• The course of infective endocarditis of the device implanted in the heart differs from the classical clinical picture of valvular IE. The key to early diagnosis of electrode sepsis is knowledge of typical clinical CIED masks and the features of the modern course of septic syndrome.
  • With a long course of electrode sepsis, the likelihood of involvement of tricuspid valve structures in infective endocarditis is directly proportional to the time from debut to surgery.
  • Early and complete removal of CIED in combination with antibacterial therapy, the duration and volume of which corresponds to international clinical guidelines, is a guarantee of favorable short-term and long-term prognosis.
  • In our opinion, the systematic sanitation of chronic foci of infection, especially odontogenic infection, can become an effective preventive measure against CIED infection.
  • Thorough debridement of chronic foci of infection before ISU implantation should be as necessary a procedure as before open cardiac surgery.
×

About the authors

Vera Y. Zimina

North-Western State Medical University named after I.I. Mechnikov

Email: ziminavu@mail.ru
ORCID iD: 0000-0002-5655-8981
SPIN-code: 7202-1071

Candidate of Sciences in Medicine, Associate Professor

Russian Federation, Saint Petersburg

Gevorg Airapetian

Pokrovskaya Hospital of Saint Petersburg

Email: goshabravo@mail.ru
SPIN-code: 9102-1759
Saint Petersburg

Yuri N Grishkin

North-Western State Medical University named after I.I. Mechniko

Author for correspondence.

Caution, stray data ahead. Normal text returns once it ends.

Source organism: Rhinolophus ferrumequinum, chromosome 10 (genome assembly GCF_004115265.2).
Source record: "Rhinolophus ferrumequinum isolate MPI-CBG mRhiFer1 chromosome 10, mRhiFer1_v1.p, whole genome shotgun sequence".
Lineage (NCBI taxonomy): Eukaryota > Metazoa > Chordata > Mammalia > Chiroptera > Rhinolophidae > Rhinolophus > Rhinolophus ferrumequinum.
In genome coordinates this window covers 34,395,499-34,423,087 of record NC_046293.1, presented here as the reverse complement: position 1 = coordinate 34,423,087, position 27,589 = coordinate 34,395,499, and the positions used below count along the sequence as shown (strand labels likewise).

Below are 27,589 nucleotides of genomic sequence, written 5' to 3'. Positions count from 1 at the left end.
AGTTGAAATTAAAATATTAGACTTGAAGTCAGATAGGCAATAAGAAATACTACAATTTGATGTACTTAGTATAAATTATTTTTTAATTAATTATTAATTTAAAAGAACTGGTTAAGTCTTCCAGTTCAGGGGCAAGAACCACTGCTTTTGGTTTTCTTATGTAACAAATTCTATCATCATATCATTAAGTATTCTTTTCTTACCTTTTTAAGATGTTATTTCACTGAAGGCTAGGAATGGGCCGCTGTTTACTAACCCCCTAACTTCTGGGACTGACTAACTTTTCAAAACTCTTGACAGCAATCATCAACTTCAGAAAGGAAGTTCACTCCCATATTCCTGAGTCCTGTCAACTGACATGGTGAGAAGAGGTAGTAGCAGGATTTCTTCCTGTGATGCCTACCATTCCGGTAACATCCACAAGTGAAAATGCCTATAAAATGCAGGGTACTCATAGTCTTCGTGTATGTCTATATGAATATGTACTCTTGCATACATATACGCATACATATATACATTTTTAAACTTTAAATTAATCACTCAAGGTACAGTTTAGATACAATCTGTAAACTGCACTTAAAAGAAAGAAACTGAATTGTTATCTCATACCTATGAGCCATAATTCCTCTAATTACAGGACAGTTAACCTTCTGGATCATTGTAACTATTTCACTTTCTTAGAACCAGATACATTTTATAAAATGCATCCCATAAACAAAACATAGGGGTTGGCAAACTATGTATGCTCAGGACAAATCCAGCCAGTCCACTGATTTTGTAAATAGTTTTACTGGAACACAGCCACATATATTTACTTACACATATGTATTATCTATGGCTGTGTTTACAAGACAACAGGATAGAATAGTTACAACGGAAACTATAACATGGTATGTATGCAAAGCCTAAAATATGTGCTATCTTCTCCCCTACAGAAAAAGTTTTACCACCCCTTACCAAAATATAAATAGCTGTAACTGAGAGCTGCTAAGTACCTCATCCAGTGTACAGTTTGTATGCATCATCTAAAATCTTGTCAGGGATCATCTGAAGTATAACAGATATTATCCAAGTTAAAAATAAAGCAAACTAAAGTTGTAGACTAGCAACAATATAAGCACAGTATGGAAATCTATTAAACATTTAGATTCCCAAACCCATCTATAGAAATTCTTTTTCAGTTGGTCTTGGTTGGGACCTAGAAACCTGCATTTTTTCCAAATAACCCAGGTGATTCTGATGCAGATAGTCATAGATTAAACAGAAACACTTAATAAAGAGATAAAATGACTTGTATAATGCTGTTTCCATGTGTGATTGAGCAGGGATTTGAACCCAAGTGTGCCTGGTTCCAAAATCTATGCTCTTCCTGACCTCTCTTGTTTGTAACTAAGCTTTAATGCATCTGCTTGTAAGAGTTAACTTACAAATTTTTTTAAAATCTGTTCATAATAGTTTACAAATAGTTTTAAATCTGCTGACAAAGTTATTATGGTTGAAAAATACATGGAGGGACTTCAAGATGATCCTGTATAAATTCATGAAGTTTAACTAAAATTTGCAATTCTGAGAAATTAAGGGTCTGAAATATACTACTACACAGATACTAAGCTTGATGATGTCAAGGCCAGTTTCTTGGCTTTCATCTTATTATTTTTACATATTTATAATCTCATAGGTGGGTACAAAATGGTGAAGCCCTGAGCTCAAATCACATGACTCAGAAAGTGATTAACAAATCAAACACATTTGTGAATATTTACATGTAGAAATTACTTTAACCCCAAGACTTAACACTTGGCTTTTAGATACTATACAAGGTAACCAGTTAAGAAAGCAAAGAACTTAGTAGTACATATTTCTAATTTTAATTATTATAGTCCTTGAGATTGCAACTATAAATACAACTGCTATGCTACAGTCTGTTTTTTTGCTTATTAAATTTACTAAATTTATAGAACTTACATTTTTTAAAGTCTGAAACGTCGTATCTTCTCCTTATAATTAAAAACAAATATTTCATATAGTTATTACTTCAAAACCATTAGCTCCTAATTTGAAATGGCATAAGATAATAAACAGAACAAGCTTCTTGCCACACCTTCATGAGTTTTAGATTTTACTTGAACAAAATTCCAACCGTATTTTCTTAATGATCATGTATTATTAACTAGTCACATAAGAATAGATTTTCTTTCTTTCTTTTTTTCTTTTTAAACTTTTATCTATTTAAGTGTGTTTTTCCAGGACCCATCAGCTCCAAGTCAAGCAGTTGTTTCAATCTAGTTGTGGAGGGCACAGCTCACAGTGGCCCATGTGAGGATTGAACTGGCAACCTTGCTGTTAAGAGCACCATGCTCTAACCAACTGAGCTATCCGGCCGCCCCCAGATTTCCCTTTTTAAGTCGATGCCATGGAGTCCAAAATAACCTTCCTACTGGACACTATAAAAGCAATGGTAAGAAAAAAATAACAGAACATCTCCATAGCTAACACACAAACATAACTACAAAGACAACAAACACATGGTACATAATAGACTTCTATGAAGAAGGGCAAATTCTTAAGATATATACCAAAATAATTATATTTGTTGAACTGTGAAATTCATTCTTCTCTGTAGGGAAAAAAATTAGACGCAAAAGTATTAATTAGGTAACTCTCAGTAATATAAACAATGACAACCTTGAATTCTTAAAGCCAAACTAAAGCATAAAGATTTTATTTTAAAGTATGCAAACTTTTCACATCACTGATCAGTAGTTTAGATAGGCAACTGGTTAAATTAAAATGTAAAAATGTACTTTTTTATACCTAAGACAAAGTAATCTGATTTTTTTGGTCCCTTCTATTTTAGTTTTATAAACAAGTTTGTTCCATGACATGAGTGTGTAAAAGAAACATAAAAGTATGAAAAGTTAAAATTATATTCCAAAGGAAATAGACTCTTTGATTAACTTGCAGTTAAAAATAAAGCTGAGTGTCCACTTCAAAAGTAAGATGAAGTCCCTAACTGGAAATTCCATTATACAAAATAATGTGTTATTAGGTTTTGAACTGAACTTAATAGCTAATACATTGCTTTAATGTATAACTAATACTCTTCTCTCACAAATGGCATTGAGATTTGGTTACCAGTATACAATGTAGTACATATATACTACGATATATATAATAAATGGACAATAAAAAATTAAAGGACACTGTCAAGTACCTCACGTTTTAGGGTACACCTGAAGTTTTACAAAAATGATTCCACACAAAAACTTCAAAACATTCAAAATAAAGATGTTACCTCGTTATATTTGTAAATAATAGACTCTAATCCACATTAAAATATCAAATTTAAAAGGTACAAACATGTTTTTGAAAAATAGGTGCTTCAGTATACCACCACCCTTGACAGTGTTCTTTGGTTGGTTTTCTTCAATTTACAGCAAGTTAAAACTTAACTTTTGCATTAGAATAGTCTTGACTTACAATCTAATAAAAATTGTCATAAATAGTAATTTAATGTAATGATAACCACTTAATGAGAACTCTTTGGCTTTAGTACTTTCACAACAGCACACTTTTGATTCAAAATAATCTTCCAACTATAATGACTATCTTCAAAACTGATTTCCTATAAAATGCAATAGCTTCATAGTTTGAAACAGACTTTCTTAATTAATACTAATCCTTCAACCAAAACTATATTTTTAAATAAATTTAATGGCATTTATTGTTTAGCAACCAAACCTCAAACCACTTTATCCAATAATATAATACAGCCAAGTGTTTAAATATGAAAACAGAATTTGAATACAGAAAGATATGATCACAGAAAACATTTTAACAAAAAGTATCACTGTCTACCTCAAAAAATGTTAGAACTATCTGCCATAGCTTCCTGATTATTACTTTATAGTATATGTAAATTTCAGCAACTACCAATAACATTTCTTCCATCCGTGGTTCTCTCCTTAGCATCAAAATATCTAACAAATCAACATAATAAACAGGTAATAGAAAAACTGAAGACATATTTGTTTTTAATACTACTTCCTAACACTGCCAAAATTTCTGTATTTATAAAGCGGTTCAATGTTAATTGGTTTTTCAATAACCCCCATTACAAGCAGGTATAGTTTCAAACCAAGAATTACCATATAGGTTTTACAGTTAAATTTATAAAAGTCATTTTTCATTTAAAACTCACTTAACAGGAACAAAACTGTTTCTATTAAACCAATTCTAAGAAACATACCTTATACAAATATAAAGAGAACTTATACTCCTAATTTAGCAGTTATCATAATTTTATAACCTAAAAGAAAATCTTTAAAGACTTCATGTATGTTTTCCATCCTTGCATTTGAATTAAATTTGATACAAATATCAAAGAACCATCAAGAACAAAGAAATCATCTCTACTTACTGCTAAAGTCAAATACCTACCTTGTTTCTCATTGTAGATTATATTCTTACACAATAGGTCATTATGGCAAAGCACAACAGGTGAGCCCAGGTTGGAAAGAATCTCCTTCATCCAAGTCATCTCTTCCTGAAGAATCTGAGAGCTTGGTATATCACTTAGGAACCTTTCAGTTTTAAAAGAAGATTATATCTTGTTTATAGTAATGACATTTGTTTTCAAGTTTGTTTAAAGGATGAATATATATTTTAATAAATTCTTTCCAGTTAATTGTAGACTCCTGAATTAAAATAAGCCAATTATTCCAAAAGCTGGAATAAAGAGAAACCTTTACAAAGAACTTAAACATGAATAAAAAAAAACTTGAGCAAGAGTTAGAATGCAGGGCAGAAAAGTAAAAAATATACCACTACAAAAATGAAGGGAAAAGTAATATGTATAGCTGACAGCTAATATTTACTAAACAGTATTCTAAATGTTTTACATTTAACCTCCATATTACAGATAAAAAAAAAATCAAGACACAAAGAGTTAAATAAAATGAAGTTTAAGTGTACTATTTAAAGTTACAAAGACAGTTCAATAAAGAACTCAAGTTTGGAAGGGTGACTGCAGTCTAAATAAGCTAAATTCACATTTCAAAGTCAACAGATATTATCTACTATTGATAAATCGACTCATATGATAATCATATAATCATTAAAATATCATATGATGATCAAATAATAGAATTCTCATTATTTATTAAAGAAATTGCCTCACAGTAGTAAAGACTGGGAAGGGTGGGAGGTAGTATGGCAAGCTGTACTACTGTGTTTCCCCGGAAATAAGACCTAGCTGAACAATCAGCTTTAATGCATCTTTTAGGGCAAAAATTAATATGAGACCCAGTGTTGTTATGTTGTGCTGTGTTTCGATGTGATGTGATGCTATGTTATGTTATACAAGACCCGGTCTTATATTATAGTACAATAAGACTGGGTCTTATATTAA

Email: yurigrishkin@yandex.ru
SPIN-code: 9997-2073
Russian Federation

Sergey A. Sayganov

North-Western State Medical University named after I.I. Mechnikov

Email: sergey.sayganov@szgmu.ru
ORCID iD: 0000-0001-8325-1937
SPIN-code: 2174-6400

Doctor of Medical Sciences, Professor

Russian Federation, Saint Petersburg

References

  1. Habib G, Lancellotti P, Antunes MJ, et al. 2015 ESC Guidelines for the management of infective endocarditis: The Task Force for the Management of Infective Endocarditis of the European Society of Cardiology. Eur Heart J. 2015;36(44):3075–3128. doi: 10.1093/eurheartj/ehv319
  2. Sazhin AV, Tyagunov AE, Murman MV. Treatment of suppurative complications of constant pacing. Russian Journal of Thoracic and Cardiovascular Surgery. 2012;(1):31–36. (In Russ.).
  3. Prokhvatilov GI, Shelkovskii VN. Chronic odontogenic infection and its role in the development of diseases of internal organs (infective endocarditis). Lecture. Saint Petersburg: Military medical academy of S.M. Kirov; 2010. (In Russ.).
  4. Shelkovskii VN. Surgical debridement of foci of odontogenic infection in treatment and prevention of infective endocarditis [dissertation]. Saint Petersburg; 1999. (In Russ.).
  5. Krutova SN. Features of dental preparation of patients with infective endocarditis for heart surgery [dissertation]. Tver; 2010. (In Russ.).
  6. Klug D, Balde M, Pavin D, et al. Risk factors related to infections of implanted pacemakers and cardioverter — defibrillators: result of a large prospective study. Circulation. 2007;116:1349–1355. doi: 10.1161/CIRCULATIONAHA.106.678664